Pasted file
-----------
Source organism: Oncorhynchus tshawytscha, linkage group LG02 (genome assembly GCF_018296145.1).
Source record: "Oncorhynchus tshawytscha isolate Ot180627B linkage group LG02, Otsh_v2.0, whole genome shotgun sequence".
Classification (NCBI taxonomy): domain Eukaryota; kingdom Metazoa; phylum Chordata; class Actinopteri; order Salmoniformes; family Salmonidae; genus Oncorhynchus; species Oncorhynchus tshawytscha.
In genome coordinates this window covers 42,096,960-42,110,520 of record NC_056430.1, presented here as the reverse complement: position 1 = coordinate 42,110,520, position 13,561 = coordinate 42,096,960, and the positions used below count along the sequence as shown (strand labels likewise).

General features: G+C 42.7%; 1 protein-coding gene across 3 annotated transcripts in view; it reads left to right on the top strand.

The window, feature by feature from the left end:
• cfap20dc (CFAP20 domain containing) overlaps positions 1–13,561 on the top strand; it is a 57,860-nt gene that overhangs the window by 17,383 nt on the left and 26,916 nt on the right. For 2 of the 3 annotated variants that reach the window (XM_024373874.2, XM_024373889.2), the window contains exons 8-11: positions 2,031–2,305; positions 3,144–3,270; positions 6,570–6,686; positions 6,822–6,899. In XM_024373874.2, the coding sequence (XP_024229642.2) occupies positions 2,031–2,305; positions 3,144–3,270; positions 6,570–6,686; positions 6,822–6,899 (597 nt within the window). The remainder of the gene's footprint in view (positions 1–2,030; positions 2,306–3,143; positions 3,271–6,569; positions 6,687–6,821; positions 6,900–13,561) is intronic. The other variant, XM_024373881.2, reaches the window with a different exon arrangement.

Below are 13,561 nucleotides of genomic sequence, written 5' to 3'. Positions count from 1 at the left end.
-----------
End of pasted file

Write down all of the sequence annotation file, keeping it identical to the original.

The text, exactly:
Source organism: Oncorhynchus tshawytscha, linkage group LG02 (genome assembly GCF_018296145.1).
Source record: "Oncorhynchus tshawytscha isolate Ot180627B linkage group LG02, Otsh_v2.0, whole genome shotgun sequence".
Classification (NCBI taxonomy): domain Eukaryota; kingdom Metazoa; phylum Chordata; class Actinopteri; order Salmoniformes; family Salmonidae; genus Oncorhynchus; species Oncorhynchus tshawytscha.
In genome coordinates this window covers 42,096,960-42,110,520 of record NC_056430.1, presented here as the reverse complement: position 1 = coordinate 42,110,520, position 13,561 = coordinate 42,096,960, and the positions used below count along the sequence as shown (strand labels likewise).

General features: G+C 42.7%; 1 protein-coding gene across 3 annotated transcripts in view; it reads left to right on the top strand.

The window, feature by feature from the left end:
• cfap20dc (CFAP20 domain containing) overlaps positions 1–13,561 on the top strand; it is a 57,860-nt gene that overhangs the window by 17,383 nt on the left and 26,916 nt on the right. For 2 of the 3 annotated variants that reach the window (XM_024373874.2, XM_024373889.2), the window contains exons 8-11: positions 2,031–2,305; positions 3,144–3,270; positions 6,570–6,686; positions 6,822–6,899. In XM_024373874.2, the coding sequence (XP_024229642.2) occupies positions 2,031–2,305; positions 3,144–3,270; positions 6,570–6,686; positions 6,822–6,899 (597 nt within the window). The remainder of the gene's footprint in view (positions 1–2,030; positions 2,306–3,143; positions 3,271–6,569; positions 6,687–6,821; positions 6,900–13,561) is intronic. The other variant, XM_024373881.2, reaches the window with a different exon arrangement.

Below are 13,561 nucleotides of genomic sequence, written 5' to 3'. Positions count from 1 at the left end.